Liturgy: The work of the people of God

on .

Each week the Liturgy is at the heart of our spiritual life as a parish, but what do we mean when we use that word 'Liturgy?'
Liturgy is a Greek word which means 'the work of the people' - not just of the priest, the deacon, the altar servers, the readers and choir, but the work of the whole people of God. This Liturgy is YOUR spiritual work in which YOU are called to play an ACTIVE part, not just to be a passive onlooker. YOU are a vital part of the Liturgy and must play an active part.
How?
You should endeavour to be in church before the beginning of the Liturgy, so that  you can make your offering: presenting one or more prosphora (small liturgical loaves) with lists of the Orthodox Christians, living and departed, whom you wish to be commemorated. You might offer a bottle of altar wine, charcoal, incense or beeswax candles: all offerings through which you enter, participate and offer YOURSELF in the Liturgy.

Excursion to Troodos mountains

on .

       

Dear ESC members, 

Come and join us to the excursion that we'll be held on the 14th of October, departure time 10.40am from Agia Sophia temple, Strovolos. 

We will visit Trooditissa monastery, then we will head on to Platania pic nic place (there is a playground for children too) to have our lunch.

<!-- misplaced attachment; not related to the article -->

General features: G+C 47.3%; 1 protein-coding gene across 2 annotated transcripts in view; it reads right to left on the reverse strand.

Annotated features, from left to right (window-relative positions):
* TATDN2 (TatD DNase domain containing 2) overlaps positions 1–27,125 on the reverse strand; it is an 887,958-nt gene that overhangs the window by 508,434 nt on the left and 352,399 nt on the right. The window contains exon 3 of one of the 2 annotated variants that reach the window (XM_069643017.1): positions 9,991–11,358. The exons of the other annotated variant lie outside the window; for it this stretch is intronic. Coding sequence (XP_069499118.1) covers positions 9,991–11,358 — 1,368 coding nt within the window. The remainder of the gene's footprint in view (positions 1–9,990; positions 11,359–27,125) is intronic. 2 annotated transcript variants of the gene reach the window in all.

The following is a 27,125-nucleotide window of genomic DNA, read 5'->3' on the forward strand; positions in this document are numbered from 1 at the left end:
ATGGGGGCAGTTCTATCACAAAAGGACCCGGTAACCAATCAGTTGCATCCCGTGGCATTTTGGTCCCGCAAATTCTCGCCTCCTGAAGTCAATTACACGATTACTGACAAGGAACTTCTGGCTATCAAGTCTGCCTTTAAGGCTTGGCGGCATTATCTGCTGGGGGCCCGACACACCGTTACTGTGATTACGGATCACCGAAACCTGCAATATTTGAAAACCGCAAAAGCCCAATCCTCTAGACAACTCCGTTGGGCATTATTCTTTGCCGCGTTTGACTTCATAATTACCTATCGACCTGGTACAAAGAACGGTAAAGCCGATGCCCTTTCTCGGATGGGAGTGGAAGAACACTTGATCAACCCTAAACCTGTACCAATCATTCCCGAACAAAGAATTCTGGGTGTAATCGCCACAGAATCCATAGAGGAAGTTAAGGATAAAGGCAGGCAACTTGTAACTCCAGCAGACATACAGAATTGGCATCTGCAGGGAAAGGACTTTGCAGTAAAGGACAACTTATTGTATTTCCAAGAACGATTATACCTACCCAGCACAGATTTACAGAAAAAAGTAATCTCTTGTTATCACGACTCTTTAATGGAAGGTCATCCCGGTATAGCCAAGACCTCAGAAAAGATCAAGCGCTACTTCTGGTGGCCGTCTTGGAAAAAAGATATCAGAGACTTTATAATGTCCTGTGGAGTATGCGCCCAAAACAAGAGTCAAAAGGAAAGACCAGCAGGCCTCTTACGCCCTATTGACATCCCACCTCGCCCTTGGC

Make sure you bring finger food to share.  Our last destination will be Agios Nikolaos monastery at Orounta,

hoping that we will arrive on time to participate in the verspers service too. 

We will drive our own cars in convoy.

If you are interested to participate,  please send a message to fr. Ioannis 99463030 or Gillian 99932761

stating your name and the number of people escorting you.  

Also state if you will be taking your own car or if you will need a ride.  

Hope to see you! 

Do we really need so many rituals in the Church?

on .

Compared to the contemporary worship of most Protestant churches and post-Vatican II Roman Catholic churches, the worship of the Orthodox Church seems overly-formal, complicated, and rigid in its rubrics. Why are there so many rituals in the Orthodox Church? Why isn’t there more spontaneity, creativity, and freedom of expression? Why is the Orthodox Sunday worship service—the Divine Liturgy—essentially the same week after week, every year, for more than fifteen-hundred years? Most Orthodox believers would respond, “Because it is our Tradition.” However, do you know why it is our Tradition and why rituals are so important to our Christian Faith?
 
The Need For Peace And Order
 
Actually, the Bible and the Church Fathers rarely use the word “ritual” or “rite” when describing Judaic or Christian religious ceremonial practices. The words more often used are “ordinances” and “observances.” These words are more descriptive of what should be going on. For many, “rites” are just a series of behaviors people customarily do without knowing its meaning—perhaps there was once a reason for the behavior, but now 

"Go ye therefore, and make disciples of all the nations, baptizing them in the name of the Father and of the Son and of the Holy Spirit"

Mathew 28:19